NOTE! This site uses cookies and similar technologies. If you continue without changing your settings, we'll assume that you are happy to receive all cookies from this website.
I understand
More Info

If you fancy getting on your bike for a two-wheeled getaway, the UK is blessed with some wonderfully scenic cycle routes, many part of the Sustrans network. Here are ten of the best long-distance rides

1914 hadrians wall trail cumbria credit andrew heptinstall courtesy golakes co uk smaller


Distance: 240 miles
Time: 6-8 days
If you’ve got the stamina, this is a brilliant way to experience the varied landscapes of the West country. Starting at Padstow Harbour you take the Camel Trail – itself one of the most popular leisure cycle routes in the UK – towards the atmospheric open spaces of Bodmin Moor. Then it’s on to the undulations of Exmoor from where the route flattens out across the Somerset Levels, towards Glastonbury before a last climb through the Mendips and finish at either Bristol or Bath.


Distance: 140 miles
Time: 5 days
The UK’s most popular route for cycle charity challenge events, this is also one of the most stunning. Usually ridden from West to East, from Whitehaven or Workington on the Irish Sea to Newcastle or Sunderland on the North Sea, the route passes through the northern Lake District before climbing the Pennines, ‘the roof of England’, and then descending to the railway paths of County Durham.


Distance: 143 miles
Time: 5 days
With its sunset views and quiet roads, Pembrokeshire Coast National Park is ideal cycling territory and the National Route 4 variation of this route from Llanelli treats you to a coastal tour, concluding at Fishguard. Note: the hills are steep and relentless!


Distance: 62 miles
Time: 1-3 days
A beautiful route through some of the Isle of Wight’s best scenery, mainly using quieter lanes, signed with a white bike clockwise, and a blue bike anti-clockwise. It’s a moderately hilly route that can either be completed in a day, or at a more leisurely pace over 2 to 3 days.


Distance: 100 miles
Time: 2 days
In its entirety, the South Downs Way is a weekend-long ride (or one long day in the saddle, if you’re really keen) from Winchester in Hampshire to Eastbourne, Sussex, on wide tracks and bridleways. It’s not technically challenging but the hills keep on coming and if the weather’s wet, the chalk can get slippery.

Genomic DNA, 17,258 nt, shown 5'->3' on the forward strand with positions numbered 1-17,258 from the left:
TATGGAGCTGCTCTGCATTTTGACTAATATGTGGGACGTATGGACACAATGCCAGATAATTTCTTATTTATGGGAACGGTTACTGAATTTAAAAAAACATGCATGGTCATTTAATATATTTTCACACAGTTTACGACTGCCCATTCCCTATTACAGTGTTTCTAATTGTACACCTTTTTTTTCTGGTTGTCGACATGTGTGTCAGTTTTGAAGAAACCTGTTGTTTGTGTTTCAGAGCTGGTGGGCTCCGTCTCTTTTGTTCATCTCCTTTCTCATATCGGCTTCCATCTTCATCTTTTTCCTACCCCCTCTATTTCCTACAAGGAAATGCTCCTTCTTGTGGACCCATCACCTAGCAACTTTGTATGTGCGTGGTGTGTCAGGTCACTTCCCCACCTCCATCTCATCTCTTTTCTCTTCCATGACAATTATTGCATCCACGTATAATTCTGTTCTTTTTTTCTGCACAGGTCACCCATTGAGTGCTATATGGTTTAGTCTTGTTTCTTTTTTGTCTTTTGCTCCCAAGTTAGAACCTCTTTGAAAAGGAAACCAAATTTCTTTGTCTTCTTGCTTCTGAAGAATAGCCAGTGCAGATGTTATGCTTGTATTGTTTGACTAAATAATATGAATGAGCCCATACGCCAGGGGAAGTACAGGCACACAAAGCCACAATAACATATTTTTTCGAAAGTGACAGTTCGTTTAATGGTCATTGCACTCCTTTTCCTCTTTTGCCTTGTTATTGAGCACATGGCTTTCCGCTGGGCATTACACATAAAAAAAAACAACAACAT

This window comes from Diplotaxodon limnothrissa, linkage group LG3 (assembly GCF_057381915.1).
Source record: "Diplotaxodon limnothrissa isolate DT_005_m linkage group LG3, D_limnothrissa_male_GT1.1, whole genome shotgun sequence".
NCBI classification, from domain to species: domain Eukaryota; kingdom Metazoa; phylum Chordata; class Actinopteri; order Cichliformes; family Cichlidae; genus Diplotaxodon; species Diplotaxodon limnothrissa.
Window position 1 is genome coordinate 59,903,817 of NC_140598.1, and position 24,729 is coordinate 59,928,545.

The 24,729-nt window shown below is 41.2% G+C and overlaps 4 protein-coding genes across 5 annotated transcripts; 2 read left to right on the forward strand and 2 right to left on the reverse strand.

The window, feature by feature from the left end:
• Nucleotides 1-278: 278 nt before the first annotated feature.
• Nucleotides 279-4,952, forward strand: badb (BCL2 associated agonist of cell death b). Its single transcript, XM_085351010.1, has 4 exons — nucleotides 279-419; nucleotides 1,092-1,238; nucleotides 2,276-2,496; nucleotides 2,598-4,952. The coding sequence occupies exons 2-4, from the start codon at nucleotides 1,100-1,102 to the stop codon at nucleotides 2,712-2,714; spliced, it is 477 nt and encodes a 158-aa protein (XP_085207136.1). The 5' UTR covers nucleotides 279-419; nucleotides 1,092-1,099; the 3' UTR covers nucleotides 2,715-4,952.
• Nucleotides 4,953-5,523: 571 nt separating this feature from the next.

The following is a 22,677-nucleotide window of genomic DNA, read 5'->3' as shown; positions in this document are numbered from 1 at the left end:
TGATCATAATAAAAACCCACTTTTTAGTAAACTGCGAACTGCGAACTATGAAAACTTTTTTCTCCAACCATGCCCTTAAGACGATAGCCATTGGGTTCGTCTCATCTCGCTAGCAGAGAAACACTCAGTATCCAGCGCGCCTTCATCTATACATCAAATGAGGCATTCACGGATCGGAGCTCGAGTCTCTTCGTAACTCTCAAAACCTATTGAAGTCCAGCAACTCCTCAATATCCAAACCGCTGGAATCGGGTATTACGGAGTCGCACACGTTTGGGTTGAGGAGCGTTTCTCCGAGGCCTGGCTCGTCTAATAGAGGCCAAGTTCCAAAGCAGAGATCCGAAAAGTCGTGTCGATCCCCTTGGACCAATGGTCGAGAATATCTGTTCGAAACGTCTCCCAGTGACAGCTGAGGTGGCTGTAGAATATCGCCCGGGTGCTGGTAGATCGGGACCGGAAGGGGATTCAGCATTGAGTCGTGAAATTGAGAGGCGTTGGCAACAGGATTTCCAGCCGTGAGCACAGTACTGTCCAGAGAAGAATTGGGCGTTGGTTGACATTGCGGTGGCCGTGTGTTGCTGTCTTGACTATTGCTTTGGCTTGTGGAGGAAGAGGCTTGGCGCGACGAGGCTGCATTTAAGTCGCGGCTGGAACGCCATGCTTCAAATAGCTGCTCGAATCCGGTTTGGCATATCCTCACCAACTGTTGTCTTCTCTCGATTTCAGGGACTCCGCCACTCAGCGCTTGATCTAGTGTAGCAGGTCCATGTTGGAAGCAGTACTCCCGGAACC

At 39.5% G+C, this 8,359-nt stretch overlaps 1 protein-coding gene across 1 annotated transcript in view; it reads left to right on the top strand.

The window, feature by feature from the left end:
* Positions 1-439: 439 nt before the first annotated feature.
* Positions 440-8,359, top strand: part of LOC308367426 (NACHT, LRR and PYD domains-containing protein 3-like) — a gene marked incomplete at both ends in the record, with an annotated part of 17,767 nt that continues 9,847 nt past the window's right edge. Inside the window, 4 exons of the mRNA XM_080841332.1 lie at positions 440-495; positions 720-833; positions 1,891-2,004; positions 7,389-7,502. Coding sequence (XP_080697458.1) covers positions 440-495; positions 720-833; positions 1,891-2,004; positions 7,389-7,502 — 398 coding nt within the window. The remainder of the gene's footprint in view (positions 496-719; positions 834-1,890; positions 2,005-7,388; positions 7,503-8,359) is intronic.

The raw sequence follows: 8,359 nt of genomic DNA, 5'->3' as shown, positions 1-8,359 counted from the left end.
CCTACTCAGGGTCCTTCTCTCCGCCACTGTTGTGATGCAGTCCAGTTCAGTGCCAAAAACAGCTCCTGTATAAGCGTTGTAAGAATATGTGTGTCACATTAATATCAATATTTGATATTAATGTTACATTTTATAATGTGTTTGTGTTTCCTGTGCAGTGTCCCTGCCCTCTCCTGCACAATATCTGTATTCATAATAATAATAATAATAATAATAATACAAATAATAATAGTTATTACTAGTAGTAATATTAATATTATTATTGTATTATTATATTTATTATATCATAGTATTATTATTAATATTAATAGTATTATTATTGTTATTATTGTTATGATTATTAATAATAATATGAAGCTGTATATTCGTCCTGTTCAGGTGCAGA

Distance: 200 miles
Time: 3-5 days
This route from Northeast England into Scotland, offers two options for pedalling north from Newcastle to Edinburgh – along the coast or turning inland. Take the former, and throw in a stop at Alnmouth and some Craster kippers for breakfast. After crossing the Scottish border, move into the Tweed Valley, a Mecca for mountain bikers, and ultimately spectacular views of Edinburgh and the Firth of Forth.


Distance: 174 miles
Time: 6 days
The cycleway stretches the length of Hadrian’s Wall in the North of England, taking in breathtaking coastal views, rolling countryside, Roman forts, quaint villages and attractive market towns. This really is a get-away-from-it-all route, enabling you to enjoy the freedom of cycling through some of England’s most dramatic and wild countryside. It can be taken on in either direction, though it is normally cycled west to east, and it runs mainly on country lanes and quiet roads. The coastal sections at either end are relatively flat, but there are a few testing climbs in the middle.


Distance: 99 miles
Time: 3 days
This popular route leads an escape from the city of London, following the Thames out into the countryside, passing through parks at Richmond and Hampton Court, the latter along the riverside path. It takes in Windsor & Eton, traffic-free paths through the centres of Maidenhead and Reading, where Route 4 carries on west and Route 5 turns north. The Chiltern Hills mark the most challenging section of the route, which heads into Oxford via the historic towns of Wallingford and Abingdon.


Distance: 308 miles
Time: 7-14 days
Such is the challenge of the Pennine Cycleway that the most seasoned of cycle tourers split it into two, north and south. The northern network covers such magical routes as Appleby to Berwick (150 miles) on quiet roads through breathtaking scenery. Arguably a tougher proposition than its northern stretch, especially if you have a headwind, the southern section from Holmfirth to Appleby heads up and over the moors, via market towns and old mills.


Distance: 214 miles
Time: 8-10 days
National Route 7 between Inverness and Glasgow is a stunningly beautiful route that passes through two National Parks. Loch Lomond and The Trossachs National Park contains picturesque lochs, forests and bustling tourist towns. The Cairngorms National Park extends over the UK’s largest mountain range, with heather-clad moors and ancient pine forests. The Drumochter Pass is one of the highlights of the whole network. The route then descends into Perthshire and Stirling, before passing through Queen Elizabeth Forest Park and onto traffic-free paths into Glasgow.

Share on